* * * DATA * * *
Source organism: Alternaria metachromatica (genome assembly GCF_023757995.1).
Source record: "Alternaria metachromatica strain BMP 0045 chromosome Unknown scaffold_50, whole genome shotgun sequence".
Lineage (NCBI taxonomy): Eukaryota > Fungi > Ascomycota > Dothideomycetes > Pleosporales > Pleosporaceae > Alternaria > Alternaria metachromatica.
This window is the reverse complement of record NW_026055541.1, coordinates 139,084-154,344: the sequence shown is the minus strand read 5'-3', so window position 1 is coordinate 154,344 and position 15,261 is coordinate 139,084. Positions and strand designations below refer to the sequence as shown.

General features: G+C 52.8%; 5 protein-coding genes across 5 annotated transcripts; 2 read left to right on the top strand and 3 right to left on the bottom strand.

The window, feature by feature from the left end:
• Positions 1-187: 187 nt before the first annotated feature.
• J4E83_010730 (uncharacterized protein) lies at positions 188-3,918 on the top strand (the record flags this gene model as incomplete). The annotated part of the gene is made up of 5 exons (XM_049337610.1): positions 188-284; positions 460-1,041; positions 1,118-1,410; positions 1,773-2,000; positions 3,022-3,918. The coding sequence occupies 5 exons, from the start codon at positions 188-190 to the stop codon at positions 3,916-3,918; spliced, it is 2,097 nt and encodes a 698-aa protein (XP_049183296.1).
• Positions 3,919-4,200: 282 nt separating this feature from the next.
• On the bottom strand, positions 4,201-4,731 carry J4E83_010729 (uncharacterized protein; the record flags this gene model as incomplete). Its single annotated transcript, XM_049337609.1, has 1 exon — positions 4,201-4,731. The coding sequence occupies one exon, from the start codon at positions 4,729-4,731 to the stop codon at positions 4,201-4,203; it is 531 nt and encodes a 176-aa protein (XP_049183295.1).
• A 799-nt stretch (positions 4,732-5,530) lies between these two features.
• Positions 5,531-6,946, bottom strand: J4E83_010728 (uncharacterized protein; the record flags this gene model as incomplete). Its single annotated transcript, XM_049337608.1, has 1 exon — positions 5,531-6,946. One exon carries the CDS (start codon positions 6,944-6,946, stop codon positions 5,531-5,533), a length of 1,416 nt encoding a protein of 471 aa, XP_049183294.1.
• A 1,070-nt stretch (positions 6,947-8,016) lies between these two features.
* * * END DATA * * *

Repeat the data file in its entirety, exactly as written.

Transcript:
Source organism: Alternaria metachromatica (genome assembly GCF_023757995.1).
Source record: "Alternaria metachromatica strain BMP 0045 chromosome Unknown scaffold_50, whole genome shotgun sequence".
Lineage (NCBI taxonomy): Eukaryota > Fungi > Ascomycota > Dothideomycetes > Pleosporales > Pleosporaceae > Alternaria > Alternaria metachromatica.
This window is the reverse complement of record NW_026055541.1, coordinates 139,084-154,344: the sequence shown is the minus strand read 5'-3', so window position 1 is coordinate 154,344 and position 15,261 is coordinate 139,084. Positions and strand designations below refer to the sequence as shown.

General features: G+C 52.8%; 5 protein-coding genes across 5 annotated transcripts; 2 read left to right on the top strand and 3 right to left on the bottom strand.

The window, feature by feature from the left end:
• Positions 1-187: 187 nt before the first annotated feature.
• J4E83_010730 (uncharacterized protein) lies at positions 188-3,918 on the top strand (the record flags this gene model as incomplete). The annotated part of the gene is made up of 5 exons (XM_049337610.1): positions 188-284; positions 460-1,041; positions 1,118-1,410; positions 1,773-2,000; positions 3,022-3,918. The coding sequence occupies 5 exons, from the start codon at positions 188-190 to the stop codon at positions 3,916-3,918; spliced, it is 2,097 nt and encodes a 698-aa protein (XP_049183296.1).
• Positions 3,919-4,200: 282 nt separating this feature from the next.
• On the bottom strand, positions 4,201-4,731 carry J4E83_010729 (uncharacterized protein; the record flags this gene model as incomplete). Its single annotated transcript, XM_049337609.1, has 1 exon — positions 4,201-4,731. The coding sequence occupies one exon, from the start codon at positions 4,729-4,731 to the stop codon at positions 4,201-4,203; it is 531 nt and encodes a 176-aa protein (XP_049183295.1).
• A 799-nt stretch (positions 4,732-5,530) lies between these two features.
• Positions 5,531-6,946, bottom strand: J4E83_010728 (uncharacterized protein; the record flags this gene model as incomplete). Its single annotated transcript, XM_049337608.1, has 1 exon — positions 5,531-6,946. One exon carries the CDS (start codon positions 6,944-6,946, stop codon positions 5,531-5,533), a length of 1,416 nt encoding a protein of 471 aa, XP_049183294.1.
• A 1,070-nt stretch (positions 6,947-8,016) lies between these two features.